Her literary interests went far beyond crime writing. She was an expert of the work of (another St Hilda’s alumna) Barbara Pym. As recently as last November, she gave a talk at the Bodleian Library to mark the Pym Centenary. I particularly remember her talk at The Oxford Literary Festival a few years ago, where she spoke without notes for 45 minutes, standing at the lectern, and then took questions for a further quarter of an hour, giving each one a considered and erudite answer. Since my mother is a tremendous fan of both Barbara Pym and PD James, she came up to Oxford for the day. Since I am on the college media network committee, and was thus involved in helping run the St Hilda’s day of programming, I was able to introduce Mum to her. Once again, even in that briefest of meetings they made a personal connection. (And seeing what that encounter meant to my mum meant everything to me.)
Then there was her interest in Jane Austen and ‘Death Comes to Pemberley’. I don’t mind saying, I approached the book with some reservations, having read a slew of truly dire Jane Austen continuations when I was a bookseller. Thankfully I liked it, and all the more so after hearing her talk about the process of devising the story and the thoughts that had prompted it, most particularly about the burdens of service and obligation on the likes of Mr Darcy and what that says about society, then and now.
That was at a St Hilda’s event for the English School, and the room was packed with students and alumnae and the occasional classicist like me . When PD James explained that she’d opted to write that book rather than a new crime novel because she so disliked the thought of leaving a Dalgliesh unfinished if she died half way through writing it, there was… not a murmur nor a whimper but a sudden and palpable stillness as everyone looked at her at once. The unspoken words on every tongue were ‘Oh no, don’t say that!’
She looked back at us all with the faintest of smiles, and observed dryly, ‘Anyone who has reached my advanced age without coming to terms with their own mortality must be a very strange and unhappy individual.’ As everyone looked at their shoes or their notes, just a little bit abashed, she continued briskly on with her shrewd analysis of (I think) George Wickham’s character.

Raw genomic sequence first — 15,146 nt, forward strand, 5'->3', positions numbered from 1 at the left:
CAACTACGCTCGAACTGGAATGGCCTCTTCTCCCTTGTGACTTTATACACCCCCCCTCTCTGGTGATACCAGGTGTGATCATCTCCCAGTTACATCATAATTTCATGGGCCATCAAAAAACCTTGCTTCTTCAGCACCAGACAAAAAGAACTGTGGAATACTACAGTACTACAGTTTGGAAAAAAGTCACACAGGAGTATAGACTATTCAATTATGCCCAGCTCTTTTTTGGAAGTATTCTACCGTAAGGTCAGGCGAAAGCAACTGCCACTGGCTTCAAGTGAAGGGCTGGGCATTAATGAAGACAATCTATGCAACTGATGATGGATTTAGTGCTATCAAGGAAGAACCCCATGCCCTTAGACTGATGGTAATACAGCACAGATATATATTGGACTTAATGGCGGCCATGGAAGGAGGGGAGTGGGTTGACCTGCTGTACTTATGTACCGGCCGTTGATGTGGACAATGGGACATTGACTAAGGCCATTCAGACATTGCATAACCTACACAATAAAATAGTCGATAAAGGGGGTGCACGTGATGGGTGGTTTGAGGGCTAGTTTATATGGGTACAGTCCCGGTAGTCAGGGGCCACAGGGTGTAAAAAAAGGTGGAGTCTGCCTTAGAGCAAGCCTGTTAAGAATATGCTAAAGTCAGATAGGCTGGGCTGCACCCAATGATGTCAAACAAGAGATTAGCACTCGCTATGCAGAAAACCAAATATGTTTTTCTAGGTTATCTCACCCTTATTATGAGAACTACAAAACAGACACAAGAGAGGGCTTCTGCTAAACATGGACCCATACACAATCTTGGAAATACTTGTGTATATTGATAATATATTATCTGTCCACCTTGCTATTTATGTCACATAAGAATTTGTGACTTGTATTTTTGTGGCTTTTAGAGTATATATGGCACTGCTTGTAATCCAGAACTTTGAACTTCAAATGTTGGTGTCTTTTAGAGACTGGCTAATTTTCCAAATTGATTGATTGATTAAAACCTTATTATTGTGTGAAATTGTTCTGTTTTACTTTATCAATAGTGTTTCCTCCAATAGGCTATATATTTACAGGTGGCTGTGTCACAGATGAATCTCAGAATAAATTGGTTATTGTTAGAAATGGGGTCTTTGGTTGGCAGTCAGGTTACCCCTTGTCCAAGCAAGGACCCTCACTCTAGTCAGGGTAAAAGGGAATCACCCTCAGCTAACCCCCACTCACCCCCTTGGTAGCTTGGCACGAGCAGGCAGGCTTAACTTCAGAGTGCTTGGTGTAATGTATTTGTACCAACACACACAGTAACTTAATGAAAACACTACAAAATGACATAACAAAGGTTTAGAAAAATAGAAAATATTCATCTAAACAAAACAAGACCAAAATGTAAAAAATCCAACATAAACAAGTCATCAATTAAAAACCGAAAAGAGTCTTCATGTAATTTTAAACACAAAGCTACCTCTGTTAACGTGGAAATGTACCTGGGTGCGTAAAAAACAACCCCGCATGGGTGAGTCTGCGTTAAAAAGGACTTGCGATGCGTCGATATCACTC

So that’s something, I suppose. To know that she was at peace with her own mortality and with the consolations of her faith, at the end of a life so very well lived by any possible measure. It was still a shock to hear of her death though. She had always seemed so indestructible as well as indefatigable. It’s only in the past couple of years that she showed visible signs of aging, notably her deafness which she regarded as a confounded nuisance.
As the cliche goes, her work will live on. But there’s more to her legacy than that. I know I’m by no means the only writer over the years who’s seen her as a role model in countless ways. As we will continue to do.
Indeed, that’s largely the reason why I’m finally posting this more than a month after her death. I’ve been writing this piece in fits and starts ever since the end of November. That’s when the EU VAT catastrophe was just unfolding and was suddenly and unexpectedly taking up all my time. I did have more than a few moments’ indecision about what I should be doing and where my priorities should be. No word of a lie; thinking ‘What would PD James do?’ genuinely helped clarify my thoughts. She would have considered tackling such damaging and ill-thought-out legislation was the most pressing task at hand!